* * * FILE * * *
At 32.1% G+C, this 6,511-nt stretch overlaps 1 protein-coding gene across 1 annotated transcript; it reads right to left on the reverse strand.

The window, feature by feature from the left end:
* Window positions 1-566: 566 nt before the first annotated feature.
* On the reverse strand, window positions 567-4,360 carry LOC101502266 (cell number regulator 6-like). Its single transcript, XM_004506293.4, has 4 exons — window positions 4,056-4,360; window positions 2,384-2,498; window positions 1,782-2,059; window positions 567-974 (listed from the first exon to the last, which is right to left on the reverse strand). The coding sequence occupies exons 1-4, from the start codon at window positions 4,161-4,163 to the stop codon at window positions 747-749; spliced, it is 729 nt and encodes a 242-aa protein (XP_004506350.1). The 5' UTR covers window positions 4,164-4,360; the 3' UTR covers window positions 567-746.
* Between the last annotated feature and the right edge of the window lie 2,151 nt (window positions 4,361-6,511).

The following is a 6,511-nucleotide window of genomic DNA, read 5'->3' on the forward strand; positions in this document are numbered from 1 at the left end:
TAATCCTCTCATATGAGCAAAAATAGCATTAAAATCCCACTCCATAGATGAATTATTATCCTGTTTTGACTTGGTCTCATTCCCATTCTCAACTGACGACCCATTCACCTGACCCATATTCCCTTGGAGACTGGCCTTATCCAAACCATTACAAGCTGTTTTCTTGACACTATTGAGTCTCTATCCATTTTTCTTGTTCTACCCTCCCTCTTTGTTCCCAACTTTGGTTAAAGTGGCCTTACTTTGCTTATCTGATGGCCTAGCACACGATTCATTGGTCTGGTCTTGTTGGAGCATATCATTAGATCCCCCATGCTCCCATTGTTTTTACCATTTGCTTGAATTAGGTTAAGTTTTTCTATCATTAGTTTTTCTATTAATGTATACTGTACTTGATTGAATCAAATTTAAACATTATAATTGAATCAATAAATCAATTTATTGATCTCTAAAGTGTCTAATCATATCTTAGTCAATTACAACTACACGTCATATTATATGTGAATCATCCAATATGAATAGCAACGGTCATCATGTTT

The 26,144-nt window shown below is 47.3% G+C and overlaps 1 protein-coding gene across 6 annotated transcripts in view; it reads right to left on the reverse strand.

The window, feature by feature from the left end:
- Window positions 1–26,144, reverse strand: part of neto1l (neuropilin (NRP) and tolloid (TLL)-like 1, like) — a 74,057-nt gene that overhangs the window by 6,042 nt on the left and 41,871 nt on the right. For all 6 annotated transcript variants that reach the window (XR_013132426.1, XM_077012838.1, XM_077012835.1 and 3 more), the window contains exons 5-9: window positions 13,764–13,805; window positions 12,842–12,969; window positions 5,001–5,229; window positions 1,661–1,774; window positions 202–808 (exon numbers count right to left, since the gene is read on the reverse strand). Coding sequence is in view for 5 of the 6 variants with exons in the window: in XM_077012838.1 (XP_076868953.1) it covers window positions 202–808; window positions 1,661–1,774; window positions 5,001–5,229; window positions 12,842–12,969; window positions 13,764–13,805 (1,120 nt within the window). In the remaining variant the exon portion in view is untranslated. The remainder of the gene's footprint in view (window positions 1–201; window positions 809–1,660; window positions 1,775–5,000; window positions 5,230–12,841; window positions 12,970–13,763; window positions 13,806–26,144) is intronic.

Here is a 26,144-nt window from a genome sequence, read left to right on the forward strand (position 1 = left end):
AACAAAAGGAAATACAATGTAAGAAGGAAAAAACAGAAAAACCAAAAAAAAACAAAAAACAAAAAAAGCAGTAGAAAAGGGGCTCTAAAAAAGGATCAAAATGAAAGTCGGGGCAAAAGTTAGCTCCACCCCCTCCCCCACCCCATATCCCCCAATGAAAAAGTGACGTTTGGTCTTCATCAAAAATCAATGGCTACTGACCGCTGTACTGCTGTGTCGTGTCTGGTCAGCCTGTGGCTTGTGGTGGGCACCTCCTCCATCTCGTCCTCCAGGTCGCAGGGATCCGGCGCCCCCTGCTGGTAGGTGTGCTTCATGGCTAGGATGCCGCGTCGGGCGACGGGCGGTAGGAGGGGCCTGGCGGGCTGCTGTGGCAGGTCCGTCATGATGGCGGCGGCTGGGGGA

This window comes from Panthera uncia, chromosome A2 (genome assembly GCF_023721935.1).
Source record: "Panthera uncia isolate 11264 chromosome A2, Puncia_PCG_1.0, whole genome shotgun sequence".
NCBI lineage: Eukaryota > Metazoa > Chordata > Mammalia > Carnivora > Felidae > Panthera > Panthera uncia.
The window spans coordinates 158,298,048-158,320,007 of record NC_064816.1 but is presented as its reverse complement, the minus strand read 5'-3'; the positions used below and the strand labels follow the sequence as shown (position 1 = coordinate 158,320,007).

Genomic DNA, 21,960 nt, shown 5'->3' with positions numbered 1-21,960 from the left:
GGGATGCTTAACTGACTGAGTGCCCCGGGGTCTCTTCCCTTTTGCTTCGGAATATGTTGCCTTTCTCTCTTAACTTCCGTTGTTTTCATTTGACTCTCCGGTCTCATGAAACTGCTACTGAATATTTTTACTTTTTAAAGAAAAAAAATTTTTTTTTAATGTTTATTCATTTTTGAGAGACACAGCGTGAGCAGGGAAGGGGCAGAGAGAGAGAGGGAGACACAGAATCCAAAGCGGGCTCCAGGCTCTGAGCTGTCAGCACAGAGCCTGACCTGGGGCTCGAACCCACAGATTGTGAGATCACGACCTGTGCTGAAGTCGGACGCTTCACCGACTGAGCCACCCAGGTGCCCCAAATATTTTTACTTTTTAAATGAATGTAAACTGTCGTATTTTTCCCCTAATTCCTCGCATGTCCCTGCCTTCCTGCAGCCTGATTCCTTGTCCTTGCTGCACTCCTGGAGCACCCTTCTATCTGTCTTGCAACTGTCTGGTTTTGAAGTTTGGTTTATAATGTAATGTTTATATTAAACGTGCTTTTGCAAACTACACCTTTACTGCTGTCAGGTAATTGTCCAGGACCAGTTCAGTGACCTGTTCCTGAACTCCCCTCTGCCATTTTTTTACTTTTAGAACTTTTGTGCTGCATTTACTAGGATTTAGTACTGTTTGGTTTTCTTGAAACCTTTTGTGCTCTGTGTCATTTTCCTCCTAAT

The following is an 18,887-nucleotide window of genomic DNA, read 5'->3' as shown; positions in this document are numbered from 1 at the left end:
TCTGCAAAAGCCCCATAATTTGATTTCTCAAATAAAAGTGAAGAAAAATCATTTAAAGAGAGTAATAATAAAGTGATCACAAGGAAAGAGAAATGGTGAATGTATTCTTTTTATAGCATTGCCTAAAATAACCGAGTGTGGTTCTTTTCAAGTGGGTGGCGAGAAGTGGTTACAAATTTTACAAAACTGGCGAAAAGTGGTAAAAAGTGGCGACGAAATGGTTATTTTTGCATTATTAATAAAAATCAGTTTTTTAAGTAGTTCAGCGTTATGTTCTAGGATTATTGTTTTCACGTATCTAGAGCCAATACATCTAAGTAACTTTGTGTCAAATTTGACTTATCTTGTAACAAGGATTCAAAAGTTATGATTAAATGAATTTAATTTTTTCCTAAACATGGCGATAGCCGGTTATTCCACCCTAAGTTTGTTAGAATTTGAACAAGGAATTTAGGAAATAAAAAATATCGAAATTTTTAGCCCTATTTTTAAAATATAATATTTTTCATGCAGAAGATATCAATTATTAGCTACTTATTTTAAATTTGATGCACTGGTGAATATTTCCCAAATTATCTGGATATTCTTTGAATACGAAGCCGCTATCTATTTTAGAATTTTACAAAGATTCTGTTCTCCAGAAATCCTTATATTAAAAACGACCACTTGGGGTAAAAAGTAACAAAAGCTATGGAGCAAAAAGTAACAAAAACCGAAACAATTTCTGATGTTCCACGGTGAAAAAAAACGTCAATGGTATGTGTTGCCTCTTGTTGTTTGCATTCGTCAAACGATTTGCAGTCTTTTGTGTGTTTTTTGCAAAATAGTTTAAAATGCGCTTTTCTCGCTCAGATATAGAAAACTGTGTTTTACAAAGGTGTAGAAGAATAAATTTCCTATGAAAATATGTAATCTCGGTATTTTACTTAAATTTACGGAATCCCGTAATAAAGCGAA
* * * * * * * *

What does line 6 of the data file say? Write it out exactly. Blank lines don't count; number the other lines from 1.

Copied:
The following is a 6,511-nucleotide window of genomic DNA, read 5'->3' on the forward strand; positions in this document are numbered from 1 at the left end: